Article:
Day 149: Progress , Week 21


Confirmed the contents—and the title—of The Man Who Signed the City. Researching typography, book design, production software, publishing platforms. Provisional publication date still July 1, 2019.

In revision on article for Currents, a magazine for editors and writers engaged in university magazine publishing.

The weeks’ reading

  • Daemon Voices, Philip Pullman
  • An Essay on Typography, Eric Gill
  • APE: How to Publish a Book, Guy Kawasaki and Shawn Welch
  • “Letter from Greenwich Village,” Vivian Gornick, The Paris Review
  • “In Defense of Disorder,” Alan Lightman, Aeon
  • “In Defense of Facts,” William Deresiewicz, The Atlantic
  • “Discovering the Expected,” Michael Tuts, Nautilus
  • “Chasing Coincidences,” Amir D. Aczel, Nautilus
  • “Armenian Journal,” Michael Arlen, The Nation

What I had to look up this week

  • Who was Logan Pearsall Smith?
  • Did Francis Bacon really die from pneumonia after experimenting with preserving the meat of fowl by stuffing them with snow?
  • The definition of “extenerate.”
  • The definition of “omphalos.”
  • Who is Richard Polt?
  • The definition of “murrain.”
  • What is the bicameral mind?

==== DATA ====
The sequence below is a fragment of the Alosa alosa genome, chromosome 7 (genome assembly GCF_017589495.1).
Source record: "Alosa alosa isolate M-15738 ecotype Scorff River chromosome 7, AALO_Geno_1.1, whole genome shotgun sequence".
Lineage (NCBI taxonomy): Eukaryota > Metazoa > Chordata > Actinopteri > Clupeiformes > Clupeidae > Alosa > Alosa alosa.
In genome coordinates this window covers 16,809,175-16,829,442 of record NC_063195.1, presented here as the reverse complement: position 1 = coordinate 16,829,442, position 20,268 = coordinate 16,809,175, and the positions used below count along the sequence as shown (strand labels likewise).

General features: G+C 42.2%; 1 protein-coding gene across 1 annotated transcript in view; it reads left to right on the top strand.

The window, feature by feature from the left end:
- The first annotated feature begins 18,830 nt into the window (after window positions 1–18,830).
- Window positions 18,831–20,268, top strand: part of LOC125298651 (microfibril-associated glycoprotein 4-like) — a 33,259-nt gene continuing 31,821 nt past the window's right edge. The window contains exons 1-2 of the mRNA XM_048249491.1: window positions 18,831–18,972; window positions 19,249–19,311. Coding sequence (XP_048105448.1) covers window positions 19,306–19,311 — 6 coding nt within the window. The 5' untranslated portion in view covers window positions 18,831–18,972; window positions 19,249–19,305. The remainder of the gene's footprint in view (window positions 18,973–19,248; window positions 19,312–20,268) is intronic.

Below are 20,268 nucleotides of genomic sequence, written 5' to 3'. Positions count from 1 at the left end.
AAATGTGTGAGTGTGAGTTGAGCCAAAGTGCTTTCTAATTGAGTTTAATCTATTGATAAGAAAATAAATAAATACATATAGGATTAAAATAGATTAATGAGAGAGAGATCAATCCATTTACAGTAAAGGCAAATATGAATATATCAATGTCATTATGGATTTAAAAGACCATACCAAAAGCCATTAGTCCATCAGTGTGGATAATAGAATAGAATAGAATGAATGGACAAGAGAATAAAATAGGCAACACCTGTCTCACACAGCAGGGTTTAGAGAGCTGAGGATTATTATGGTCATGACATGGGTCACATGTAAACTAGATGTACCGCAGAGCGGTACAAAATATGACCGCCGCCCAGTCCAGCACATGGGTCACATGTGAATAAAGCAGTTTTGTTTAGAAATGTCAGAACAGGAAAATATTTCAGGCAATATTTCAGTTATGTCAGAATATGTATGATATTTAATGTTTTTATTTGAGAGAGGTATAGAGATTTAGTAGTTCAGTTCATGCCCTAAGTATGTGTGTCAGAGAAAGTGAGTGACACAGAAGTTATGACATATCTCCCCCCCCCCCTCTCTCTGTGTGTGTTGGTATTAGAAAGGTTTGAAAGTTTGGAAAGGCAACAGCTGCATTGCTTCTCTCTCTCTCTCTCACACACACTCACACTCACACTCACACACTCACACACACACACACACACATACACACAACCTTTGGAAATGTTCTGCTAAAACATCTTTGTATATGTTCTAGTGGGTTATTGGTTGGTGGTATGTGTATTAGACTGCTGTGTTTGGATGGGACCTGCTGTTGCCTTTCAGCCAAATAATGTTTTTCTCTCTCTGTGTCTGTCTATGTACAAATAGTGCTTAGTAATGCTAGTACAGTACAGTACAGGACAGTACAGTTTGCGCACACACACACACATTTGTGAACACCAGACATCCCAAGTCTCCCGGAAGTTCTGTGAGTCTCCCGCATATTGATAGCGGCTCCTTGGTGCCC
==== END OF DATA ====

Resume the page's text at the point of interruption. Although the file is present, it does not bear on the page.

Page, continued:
• What does sortes Virgilianae mean, and what is the definition of “bibliomancy”?
  • How to pronounce “Trajan.”
  • Definition of “landgrave” and “margrave.”
  • Definition of coup de foudre.

Day 131: Francine Prose


From the woman with one of the best writer's names ever, from Reading as a Writer:

The only time my passion for reading steered me in the wrong direction was when I let it persuade me to go to graduate school. There, I soon realized that my love for books was unshared by many of my classmates and professors. I found it hard to understand what they did love, exactly, and this gave me an anxious shiver that would later seem like a warning about what would happen to the teaching of literature over the decade or so after I dropped out of my Ph.D. program. That was when literary academia split into warring camps of deconstructionists, Marxists, feminists, and so forth, all battling for the right to tell students that they were reading ‘texts’ in which ideas and politics trumped what the writer had actually written.

I left graduate school and became a writer.